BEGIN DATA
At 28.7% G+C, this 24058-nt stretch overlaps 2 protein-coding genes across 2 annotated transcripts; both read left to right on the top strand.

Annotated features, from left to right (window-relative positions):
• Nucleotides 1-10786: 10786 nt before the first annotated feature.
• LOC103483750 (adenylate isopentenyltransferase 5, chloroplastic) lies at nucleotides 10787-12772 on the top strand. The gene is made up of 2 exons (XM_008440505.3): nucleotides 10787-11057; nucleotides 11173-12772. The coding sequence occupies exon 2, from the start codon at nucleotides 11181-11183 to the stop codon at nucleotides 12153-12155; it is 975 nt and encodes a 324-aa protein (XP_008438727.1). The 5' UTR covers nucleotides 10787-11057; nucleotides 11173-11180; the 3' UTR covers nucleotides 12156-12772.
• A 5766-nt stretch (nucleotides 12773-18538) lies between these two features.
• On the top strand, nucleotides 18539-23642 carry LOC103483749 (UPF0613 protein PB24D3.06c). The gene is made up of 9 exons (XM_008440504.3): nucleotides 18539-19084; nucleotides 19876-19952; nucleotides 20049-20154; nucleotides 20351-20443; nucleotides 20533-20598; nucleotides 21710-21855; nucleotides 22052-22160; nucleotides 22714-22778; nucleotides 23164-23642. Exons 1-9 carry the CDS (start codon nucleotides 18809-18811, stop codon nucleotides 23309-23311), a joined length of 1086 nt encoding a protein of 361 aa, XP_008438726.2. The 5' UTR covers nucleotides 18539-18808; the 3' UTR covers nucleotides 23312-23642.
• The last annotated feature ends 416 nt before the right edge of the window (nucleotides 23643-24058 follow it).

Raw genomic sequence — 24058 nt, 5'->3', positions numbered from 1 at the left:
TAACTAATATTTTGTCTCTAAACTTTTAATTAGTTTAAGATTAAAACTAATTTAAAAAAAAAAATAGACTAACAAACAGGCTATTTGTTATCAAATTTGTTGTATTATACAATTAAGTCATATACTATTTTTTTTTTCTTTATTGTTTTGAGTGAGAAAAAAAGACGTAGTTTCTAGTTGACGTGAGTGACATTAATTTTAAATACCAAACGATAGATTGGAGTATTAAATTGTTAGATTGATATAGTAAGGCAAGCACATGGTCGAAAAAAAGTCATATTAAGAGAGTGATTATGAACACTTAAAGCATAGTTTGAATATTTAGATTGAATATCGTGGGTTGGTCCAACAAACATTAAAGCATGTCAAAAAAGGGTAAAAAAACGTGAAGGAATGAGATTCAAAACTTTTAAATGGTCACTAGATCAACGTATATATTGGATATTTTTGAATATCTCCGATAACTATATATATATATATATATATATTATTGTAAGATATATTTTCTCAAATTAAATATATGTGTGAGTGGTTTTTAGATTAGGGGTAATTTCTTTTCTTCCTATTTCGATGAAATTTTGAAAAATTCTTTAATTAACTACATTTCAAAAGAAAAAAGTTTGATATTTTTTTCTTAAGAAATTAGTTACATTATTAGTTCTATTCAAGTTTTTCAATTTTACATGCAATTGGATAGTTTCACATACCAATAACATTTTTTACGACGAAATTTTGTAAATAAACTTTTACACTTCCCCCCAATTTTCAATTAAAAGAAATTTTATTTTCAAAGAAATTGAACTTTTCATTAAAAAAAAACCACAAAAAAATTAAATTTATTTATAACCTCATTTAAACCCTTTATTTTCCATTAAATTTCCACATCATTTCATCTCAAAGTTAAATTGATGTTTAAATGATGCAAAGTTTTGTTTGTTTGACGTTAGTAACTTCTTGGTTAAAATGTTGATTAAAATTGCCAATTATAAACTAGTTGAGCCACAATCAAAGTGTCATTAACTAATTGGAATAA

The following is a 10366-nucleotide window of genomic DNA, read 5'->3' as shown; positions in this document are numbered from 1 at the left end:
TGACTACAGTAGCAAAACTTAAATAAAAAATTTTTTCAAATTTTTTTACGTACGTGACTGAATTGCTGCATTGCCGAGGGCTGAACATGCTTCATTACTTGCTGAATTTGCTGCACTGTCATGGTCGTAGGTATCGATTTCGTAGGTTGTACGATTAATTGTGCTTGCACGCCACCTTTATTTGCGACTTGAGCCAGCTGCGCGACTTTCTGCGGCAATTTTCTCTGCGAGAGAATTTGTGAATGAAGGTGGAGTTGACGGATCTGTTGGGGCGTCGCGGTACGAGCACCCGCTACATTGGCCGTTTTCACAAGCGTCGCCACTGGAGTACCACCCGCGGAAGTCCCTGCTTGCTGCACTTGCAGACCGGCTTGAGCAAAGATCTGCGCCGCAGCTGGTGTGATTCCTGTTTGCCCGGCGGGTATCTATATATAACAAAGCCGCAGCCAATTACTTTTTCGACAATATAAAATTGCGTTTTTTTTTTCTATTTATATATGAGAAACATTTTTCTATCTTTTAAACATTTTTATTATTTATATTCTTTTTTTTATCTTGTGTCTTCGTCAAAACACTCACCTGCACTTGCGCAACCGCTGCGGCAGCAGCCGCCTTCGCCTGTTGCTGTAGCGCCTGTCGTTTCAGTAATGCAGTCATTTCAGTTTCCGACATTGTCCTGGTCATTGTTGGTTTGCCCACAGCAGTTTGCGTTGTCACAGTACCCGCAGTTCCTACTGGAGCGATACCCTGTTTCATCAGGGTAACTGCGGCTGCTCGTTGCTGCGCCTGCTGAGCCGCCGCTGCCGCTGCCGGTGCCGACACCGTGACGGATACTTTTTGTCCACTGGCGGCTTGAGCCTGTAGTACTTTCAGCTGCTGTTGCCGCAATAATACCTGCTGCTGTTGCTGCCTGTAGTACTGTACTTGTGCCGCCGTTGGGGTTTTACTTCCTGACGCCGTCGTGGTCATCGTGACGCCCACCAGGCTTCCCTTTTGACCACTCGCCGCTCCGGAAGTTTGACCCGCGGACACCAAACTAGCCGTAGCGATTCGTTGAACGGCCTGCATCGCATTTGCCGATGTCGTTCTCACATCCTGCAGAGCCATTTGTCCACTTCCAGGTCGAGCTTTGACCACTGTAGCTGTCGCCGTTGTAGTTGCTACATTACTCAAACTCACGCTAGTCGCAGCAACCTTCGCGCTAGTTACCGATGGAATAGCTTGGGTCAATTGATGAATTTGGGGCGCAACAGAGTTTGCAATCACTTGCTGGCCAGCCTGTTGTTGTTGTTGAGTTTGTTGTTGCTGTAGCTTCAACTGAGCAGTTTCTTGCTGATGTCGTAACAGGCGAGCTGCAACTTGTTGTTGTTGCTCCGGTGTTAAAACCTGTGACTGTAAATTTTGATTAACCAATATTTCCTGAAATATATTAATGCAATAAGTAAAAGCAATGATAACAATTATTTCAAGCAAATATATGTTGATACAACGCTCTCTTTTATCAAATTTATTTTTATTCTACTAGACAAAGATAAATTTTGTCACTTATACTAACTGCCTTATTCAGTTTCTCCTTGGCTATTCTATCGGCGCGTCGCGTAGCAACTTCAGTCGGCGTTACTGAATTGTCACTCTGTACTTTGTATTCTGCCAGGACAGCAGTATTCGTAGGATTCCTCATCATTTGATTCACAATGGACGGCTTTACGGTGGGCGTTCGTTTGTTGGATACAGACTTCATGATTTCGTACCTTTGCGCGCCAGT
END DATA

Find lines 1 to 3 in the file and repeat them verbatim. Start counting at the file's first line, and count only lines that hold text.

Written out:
At 28.7% G+C, this 24058-nt stretch overlaps 2 protein-coding genes across 2 annotated transcripts; both read left to right on the top strand.

Annotated features, from left to right (window-relative positions):
• Nucleotides 1-10786: 10786 nt before the first annotated feature.